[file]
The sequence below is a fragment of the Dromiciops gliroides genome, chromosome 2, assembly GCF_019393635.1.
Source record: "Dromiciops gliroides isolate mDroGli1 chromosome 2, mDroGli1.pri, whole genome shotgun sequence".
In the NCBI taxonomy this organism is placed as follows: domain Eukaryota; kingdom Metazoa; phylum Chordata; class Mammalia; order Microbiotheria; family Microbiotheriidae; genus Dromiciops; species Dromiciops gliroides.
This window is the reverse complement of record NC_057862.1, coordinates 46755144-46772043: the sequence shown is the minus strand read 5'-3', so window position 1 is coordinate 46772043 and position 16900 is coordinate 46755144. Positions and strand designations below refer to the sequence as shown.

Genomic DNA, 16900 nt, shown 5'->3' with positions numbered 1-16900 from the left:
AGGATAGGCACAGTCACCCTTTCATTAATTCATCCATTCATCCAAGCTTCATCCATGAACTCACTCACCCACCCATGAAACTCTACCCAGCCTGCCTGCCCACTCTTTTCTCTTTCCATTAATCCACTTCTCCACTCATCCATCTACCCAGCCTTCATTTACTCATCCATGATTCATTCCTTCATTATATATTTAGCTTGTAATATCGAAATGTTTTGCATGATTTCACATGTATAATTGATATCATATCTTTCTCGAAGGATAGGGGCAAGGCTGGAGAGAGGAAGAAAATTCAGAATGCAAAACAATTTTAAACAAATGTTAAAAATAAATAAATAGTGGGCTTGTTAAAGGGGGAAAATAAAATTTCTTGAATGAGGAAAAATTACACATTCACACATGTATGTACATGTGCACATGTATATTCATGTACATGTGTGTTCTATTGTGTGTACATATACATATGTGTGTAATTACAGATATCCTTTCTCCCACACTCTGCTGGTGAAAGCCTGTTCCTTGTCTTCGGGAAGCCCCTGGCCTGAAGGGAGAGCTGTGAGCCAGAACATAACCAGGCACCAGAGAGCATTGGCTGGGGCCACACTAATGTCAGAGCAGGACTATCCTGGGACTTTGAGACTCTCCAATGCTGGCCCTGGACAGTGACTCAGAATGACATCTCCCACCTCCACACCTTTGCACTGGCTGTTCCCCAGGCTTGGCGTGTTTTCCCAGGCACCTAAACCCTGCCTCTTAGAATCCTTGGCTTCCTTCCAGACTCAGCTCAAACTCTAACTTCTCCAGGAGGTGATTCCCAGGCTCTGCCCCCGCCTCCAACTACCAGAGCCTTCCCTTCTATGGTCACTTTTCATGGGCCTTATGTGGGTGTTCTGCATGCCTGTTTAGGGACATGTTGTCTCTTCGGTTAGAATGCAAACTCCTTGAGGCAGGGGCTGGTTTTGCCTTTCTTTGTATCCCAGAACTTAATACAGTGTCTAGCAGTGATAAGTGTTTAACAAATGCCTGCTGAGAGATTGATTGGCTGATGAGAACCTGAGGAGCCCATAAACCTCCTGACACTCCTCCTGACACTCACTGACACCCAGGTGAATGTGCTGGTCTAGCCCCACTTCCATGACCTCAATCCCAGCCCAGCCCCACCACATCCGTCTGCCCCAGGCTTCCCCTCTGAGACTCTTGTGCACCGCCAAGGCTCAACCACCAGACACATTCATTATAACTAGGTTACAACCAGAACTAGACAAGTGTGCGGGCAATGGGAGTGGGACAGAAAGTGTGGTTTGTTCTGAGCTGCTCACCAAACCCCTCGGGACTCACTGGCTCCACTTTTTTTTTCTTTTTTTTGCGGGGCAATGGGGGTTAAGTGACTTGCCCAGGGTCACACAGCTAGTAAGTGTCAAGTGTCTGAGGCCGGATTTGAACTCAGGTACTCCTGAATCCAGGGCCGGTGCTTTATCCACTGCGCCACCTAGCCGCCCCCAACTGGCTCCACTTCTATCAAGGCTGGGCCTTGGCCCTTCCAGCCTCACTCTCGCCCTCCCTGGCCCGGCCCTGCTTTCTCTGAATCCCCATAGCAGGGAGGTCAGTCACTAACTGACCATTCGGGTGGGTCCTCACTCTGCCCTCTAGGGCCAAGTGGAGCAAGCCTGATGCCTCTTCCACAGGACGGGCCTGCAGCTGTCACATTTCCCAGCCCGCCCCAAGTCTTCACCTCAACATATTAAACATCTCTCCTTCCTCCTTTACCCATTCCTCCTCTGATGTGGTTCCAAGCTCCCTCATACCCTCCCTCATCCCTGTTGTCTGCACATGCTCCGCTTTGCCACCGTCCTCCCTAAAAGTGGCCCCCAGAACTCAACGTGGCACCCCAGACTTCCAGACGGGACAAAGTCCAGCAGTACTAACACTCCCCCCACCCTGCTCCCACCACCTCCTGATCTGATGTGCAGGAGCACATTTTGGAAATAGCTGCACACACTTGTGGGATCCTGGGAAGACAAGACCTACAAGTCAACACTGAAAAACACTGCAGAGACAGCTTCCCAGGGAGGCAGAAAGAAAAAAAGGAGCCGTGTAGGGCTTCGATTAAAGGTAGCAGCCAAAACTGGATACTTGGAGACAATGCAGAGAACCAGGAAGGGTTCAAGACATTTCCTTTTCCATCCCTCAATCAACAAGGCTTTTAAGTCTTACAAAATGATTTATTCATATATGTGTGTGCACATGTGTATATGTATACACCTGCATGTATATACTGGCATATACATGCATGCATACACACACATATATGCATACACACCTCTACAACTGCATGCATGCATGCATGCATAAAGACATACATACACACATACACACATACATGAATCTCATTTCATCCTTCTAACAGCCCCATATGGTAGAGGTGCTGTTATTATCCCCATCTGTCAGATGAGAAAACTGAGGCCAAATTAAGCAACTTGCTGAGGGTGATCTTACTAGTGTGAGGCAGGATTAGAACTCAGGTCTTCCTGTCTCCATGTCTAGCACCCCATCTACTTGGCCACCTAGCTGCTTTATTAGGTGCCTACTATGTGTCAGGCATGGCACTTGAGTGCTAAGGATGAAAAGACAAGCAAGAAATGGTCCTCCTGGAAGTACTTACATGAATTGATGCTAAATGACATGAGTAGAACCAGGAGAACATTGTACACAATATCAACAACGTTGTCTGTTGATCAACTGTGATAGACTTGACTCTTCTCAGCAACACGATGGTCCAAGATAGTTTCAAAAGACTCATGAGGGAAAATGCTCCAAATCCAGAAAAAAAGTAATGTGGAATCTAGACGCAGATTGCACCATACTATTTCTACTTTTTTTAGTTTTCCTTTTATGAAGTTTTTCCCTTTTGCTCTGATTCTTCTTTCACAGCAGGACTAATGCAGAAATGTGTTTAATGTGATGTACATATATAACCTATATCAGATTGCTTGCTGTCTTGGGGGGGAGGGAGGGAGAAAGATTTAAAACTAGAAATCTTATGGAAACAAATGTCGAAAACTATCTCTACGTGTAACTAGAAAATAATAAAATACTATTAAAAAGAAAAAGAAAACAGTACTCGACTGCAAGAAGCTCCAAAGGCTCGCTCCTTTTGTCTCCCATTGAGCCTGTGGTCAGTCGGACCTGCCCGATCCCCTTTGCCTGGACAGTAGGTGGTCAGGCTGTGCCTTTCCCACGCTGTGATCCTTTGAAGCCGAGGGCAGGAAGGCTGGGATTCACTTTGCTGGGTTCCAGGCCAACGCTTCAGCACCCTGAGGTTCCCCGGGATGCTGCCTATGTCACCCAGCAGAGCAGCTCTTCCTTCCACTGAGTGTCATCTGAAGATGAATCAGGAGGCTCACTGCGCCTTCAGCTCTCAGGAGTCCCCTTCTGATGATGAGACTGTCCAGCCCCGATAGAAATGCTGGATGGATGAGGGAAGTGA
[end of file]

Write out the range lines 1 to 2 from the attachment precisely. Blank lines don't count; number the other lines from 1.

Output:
The sequence below is a fragment of the Dromiciops gliroides genome, chromosome 2, assembly GCF_019393635.1.
Source record: "Dromiciops gliroides isolate mDroGli1 chromosome 2, mDroGli1.pri, whole genome shotgun sequence".